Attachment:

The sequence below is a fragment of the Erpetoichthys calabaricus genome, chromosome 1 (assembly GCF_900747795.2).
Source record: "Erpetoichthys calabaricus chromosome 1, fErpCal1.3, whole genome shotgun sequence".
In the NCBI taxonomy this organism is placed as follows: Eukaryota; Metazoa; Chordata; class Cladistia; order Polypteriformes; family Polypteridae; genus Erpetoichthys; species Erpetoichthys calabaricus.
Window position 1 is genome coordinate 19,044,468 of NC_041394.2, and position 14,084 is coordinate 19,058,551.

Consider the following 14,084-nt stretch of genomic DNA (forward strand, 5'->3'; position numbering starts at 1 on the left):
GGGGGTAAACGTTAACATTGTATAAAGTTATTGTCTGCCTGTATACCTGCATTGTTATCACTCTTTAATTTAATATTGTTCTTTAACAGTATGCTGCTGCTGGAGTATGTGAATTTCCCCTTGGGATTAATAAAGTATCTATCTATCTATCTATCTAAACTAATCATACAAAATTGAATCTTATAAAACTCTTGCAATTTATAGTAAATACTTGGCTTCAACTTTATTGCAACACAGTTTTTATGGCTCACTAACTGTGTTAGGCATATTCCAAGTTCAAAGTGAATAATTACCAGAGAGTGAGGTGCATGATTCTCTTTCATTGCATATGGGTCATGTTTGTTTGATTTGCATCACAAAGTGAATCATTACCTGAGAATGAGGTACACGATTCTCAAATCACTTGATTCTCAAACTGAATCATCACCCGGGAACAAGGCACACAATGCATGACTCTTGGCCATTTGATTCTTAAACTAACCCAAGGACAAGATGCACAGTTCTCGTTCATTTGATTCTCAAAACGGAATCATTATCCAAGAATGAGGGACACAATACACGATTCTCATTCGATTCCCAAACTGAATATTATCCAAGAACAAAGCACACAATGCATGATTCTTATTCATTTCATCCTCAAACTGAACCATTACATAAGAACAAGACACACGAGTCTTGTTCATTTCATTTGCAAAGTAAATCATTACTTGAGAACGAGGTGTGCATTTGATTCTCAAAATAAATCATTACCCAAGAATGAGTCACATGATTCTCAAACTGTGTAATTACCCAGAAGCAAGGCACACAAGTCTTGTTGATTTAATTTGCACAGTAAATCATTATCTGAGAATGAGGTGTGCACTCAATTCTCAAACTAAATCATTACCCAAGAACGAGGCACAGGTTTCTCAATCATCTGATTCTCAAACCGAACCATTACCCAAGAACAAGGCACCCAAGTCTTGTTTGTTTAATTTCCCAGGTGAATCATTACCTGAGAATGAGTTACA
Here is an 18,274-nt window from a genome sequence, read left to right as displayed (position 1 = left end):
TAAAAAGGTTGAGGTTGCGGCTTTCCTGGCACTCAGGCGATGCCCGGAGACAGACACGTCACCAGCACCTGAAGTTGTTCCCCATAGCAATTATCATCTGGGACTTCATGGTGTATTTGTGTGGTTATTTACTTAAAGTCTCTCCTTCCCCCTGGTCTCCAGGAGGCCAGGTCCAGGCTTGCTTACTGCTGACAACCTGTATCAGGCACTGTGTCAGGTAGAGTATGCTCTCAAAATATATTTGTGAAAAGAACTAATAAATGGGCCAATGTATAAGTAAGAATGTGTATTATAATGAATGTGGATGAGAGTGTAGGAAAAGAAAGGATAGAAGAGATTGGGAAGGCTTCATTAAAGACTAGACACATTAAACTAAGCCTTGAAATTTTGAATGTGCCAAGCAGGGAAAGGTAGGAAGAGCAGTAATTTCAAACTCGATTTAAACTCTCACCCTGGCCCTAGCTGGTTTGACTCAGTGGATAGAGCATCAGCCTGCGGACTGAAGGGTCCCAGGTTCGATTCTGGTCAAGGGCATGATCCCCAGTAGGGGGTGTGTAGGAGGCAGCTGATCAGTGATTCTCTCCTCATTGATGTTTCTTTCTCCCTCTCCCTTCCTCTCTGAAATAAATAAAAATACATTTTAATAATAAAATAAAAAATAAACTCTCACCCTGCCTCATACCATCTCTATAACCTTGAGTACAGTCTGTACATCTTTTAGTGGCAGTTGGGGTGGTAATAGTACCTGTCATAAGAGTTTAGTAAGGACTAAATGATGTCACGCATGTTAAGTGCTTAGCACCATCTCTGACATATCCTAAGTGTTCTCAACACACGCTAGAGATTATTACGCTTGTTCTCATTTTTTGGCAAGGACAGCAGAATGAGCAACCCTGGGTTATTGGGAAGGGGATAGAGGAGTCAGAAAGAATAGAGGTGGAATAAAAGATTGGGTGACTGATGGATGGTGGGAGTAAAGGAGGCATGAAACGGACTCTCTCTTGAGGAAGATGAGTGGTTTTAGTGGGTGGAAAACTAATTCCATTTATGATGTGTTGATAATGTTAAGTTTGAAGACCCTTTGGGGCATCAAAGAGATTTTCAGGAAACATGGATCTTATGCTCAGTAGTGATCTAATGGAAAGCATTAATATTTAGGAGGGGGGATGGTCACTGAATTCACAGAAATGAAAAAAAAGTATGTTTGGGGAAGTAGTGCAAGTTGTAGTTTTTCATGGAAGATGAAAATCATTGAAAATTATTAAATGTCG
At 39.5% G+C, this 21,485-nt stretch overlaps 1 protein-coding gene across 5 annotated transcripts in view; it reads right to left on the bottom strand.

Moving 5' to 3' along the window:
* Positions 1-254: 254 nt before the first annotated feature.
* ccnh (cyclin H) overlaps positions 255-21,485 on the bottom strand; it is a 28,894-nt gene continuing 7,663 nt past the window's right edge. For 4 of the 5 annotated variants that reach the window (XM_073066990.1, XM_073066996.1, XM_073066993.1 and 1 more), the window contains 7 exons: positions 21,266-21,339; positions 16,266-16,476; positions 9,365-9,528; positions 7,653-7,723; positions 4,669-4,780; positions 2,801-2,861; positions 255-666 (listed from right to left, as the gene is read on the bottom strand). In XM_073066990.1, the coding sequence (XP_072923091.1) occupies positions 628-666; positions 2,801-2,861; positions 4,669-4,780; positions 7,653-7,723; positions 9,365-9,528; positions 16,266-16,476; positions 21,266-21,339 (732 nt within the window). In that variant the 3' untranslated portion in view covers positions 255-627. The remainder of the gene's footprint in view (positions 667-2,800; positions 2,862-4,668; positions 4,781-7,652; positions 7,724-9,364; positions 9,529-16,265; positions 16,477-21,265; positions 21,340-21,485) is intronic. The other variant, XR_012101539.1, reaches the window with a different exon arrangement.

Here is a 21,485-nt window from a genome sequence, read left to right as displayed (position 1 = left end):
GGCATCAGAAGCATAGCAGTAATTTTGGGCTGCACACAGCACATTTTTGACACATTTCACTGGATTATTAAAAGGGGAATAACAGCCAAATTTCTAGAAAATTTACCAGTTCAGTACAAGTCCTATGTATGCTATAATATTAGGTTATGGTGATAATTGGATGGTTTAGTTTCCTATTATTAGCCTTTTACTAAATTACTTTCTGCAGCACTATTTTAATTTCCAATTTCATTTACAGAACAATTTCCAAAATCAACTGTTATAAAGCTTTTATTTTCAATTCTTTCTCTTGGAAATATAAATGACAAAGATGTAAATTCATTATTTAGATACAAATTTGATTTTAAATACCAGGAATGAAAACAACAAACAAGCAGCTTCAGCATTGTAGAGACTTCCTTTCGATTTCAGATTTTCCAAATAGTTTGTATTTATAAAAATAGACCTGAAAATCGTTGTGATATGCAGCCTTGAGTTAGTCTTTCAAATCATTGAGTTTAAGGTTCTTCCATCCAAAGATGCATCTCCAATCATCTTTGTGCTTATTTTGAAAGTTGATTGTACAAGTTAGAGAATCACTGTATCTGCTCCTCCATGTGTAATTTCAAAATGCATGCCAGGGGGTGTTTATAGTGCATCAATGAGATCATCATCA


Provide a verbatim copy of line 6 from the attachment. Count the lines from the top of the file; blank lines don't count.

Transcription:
GGGGGTAAACGTTAACATTGTATAAAGTTATTGTCTGCCTGTATACCTGCATTGTTATCACTCTTTAATTTAATATTGTTCTTTAACAGTATGCTGCTGCTGGAGTATGTGAATTTCCCCTTGGGATTAATAAAGTATCTATCTATCTATCTATCTAAACTAATCATACAAAATTGAATCTTATAAAACTCTTGCAATTTATAGTAAATACTTGGCTTCAACTTTATTGCAACACAGTTTTTATGGCTCACTAACTGTGTTAGGCATATTCCAAGTTCAAAGTGAATAATTACCAGAGAGTGAGGTGCATGATTCTCTTTCATTGCATATGGGTCATGTTTGTTTGATTTGCATCACAAAGTGAATCATTACCTGAGAATGAGGTACACGATTCTCAAATCACTTGATTCTCAAACTGAATCATCACCCGGGAACAAGGCACACAATGCATGACTCTTGGCCATTTGATTCTTAAACTAACCCAAGGACAAGATGCACAGTTCTCGTTCATTTGATTCTCAAAACGGAATCATTATCCAAGAATGAGGGACACAATACACGATTCTCATTCGATTCCCAAACTGAATATTATCCAAGAACAAAGCACACAATGCATGATTCTTATTCATTTCATCCTCAAACTGAACCATTACATAAGAACAAGACACACGAGTCTTGTTCATTTCATTTGCAAAGTAAATCATTACTTGAGAACGAGGTGTGCATTTGATTCTCAAAATAAATCATTACCCAAGAATGAGTCACATGATTCTCAAACTGTGTAATTACCCAGAAGCAAGGCACACAAGTCTTGTTGATTTAATTTGCACAGTAAATCATTATCTGAGAATGAGGTGTGCACTCAATTCTCAAACTAAATCATTACCCAAGAACGAGGCACAGGTTTCTCAATCATCTGATTCTCAAACCGAACCATTACCCAAGAACAAGGCACCCAAGTCTTGTTTGTTTAATTTCCCAGGTGAATCATTACCTGAGAATGAGTTACA